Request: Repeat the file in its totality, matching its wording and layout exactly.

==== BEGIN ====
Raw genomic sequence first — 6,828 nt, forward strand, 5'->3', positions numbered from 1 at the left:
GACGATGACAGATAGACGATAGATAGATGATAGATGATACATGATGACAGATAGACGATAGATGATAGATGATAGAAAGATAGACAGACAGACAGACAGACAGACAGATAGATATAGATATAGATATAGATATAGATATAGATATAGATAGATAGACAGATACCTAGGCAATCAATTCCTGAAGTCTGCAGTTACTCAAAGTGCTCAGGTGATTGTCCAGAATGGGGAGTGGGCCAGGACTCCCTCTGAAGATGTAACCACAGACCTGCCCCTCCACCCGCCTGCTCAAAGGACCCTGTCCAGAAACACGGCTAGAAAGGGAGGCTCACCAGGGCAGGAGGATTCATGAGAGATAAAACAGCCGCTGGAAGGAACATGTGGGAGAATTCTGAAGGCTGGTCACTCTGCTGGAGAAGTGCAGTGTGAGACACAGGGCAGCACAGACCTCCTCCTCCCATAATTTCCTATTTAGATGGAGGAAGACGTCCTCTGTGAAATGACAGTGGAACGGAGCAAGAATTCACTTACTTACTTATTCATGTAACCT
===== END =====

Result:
Raw genomic sequence first — 6,828 nt, forward strand, 5'->3', positions numbered from 1 at the left:
GACGATGACAGATAGACGATAGATAGATGATAGATGATACATGATGACAGATAGACGATAGATGATAGATGATAGAAAGATAGACAGACAGACAGACAGACAGACAGATAGATATAGATATAGATATAGATATAGATATAGATATAGATAGATAGACAGATACCTAGGCAATCAATTCCTGAAGTCTGCAGTTACTCAAAGTGCTCAGGTGATTGTCCAGAATGGGGAGTGGGCCAGGACTCCCTCTGAAGATGTAACCACAGACCTGCCCCTCCACCCGCCTGCTCAAAGGACCCTGTCCAGAAACACGGCTAGAAAGGGAGGCTCACCAGGGCAGGAGGATTCATGAGAGATAAAACAGCCGCTGGAAGGAACATGTGGGAGAATTCTGAAGGCTGGTCACTCTGCTGGAGAAGTGCAGTGTGAGACACAGGGCAGCACAGACCTCCTCCTCCCATAATTTCCTATTTAGATGGAGGAAGACGTCCTCTGTGAAATGACAGTGGAACGGAGCAAGAATTCACTTACTTACTTATTCATGTAACCT